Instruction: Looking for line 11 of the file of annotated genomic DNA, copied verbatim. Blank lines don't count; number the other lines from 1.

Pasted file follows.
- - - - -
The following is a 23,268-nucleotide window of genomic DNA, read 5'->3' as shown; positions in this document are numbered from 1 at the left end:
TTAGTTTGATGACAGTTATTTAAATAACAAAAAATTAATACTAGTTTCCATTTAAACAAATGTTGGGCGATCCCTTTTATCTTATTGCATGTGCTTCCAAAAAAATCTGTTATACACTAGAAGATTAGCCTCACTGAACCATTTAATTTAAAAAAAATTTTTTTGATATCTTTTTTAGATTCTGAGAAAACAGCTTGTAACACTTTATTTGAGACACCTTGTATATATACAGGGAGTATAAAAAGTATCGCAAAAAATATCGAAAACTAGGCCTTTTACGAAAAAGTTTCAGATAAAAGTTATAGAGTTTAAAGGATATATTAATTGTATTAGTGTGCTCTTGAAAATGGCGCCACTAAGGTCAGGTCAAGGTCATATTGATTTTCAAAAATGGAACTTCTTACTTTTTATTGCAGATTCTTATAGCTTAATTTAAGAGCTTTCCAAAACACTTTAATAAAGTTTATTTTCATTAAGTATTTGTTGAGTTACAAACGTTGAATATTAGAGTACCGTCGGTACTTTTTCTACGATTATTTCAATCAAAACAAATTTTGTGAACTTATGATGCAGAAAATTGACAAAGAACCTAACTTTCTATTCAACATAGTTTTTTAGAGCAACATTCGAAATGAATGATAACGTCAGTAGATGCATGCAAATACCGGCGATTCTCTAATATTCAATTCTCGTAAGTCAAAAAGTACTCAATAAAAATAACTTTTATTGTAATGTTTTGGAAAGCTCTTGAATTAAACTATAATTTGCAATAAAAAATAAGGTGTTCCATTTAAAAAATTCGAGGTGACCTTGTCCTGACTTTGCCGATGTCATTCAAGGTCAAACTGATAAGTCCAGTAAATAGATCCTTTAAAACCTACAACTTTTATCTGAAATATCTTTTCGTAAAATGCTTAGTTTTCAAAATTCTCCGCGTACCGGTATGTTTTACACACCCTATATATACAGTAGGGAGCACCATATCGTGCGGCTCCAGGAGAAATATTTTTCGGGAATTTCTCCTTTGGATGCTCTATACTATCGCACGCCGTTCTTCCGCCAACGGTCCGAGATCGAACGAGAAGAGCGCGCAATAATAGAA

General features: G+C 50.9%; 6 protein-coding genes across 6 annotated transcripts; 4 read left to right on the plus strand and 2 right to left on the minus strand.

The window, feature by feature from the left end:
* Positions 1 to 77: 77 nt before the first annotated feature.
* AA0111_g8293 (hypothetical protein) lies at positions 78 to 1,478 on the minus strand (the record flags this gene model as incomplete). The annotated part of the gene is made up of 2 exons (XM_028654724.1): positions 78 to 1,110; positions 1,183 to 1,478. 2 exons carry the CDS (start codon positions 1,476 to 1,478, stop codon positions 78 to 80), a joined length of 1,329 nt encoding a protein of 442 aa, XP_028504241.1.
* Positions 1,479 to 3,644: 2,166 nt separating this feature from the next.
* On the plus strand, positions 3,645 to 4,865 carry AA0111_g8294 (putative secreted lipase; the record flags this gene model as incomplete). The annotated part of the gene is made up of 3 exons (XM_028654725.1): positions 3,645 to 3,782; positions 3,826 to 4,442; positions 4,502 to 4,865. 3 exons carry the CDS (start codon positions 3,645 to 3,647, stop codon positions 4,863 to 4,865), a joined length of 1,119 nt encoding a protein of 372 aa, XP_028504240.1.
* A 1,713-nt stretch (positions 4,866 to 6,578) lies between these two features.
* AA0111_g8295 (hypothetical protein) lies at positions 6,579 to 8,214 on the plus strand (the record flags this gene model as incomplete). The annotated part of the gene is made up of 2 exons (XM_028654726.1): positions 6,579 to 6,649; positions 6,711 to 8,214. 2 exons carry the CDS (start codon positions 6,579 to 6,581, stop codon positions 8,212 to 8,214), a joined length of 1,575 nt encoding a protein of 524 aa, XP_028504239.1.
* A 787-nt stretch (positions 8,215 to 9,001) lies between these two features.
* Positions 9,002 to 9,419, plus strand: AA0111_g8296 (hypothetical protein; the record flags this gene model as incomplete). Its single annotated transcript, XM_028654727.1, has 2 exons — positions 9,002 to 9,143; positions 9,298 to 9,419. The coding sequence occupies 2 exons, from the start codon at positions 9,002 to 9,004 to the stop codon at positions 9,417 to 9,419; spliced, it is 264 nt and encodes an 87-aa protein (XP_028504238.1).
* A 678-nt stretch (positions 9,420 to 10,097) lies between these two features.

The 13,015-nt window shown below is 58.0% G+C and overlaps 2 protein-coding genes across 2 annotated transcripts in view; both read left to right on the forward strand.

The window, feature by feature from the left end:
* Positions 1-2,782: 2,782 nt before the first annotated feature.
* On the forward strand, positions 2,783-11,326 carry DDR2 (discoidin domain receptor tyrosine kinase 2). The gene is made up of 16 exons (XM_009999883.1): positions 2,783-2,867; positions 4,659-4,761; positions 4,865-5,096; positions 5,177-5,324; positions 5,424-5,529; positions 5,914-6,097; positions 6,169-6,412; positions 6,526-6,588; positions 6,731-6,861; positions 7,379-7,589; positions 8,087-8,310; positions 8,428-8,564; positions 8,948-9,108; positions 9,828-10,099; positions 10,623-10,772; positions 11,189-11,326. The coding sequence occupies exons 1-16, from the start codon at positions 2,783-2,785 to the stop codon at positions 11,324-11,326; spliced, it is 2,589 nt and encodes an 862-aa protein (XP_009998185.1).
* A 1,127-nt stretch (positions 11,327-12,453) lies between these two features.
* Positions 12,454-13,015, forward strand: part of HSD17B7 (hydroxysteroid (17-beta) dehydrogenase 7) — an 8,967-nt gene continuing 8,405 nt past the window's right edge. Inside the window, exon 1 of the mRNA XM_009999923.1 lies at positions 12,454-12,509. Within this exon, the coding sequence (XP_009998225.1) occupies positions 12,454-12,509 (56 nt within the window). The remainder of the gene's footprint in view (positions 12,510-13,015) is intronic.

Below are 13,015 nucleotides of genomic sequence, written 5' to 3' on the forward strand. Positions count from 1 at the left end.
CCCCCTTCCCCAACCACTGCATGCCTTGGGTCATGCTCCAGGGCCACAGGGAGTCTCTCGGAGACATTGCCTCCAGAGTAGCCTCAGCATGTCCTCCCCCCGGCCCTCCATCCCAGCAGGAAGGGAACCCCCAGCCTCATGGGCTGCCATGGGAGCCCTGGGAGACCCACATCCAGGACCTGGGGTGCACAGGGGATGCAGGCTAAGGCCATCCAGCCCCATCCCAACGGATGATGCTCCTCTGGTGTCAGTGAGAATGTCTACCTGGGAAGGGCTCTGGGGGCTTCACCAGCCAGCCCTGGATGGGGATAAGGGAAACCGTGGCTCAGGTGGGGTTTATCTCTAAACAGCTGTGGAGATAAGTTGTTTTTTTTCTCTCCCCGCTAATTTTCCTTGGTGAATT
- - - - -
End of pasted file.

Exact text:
* A 787-nt stretch (positions 8,215 to 9,001) lies between these two features.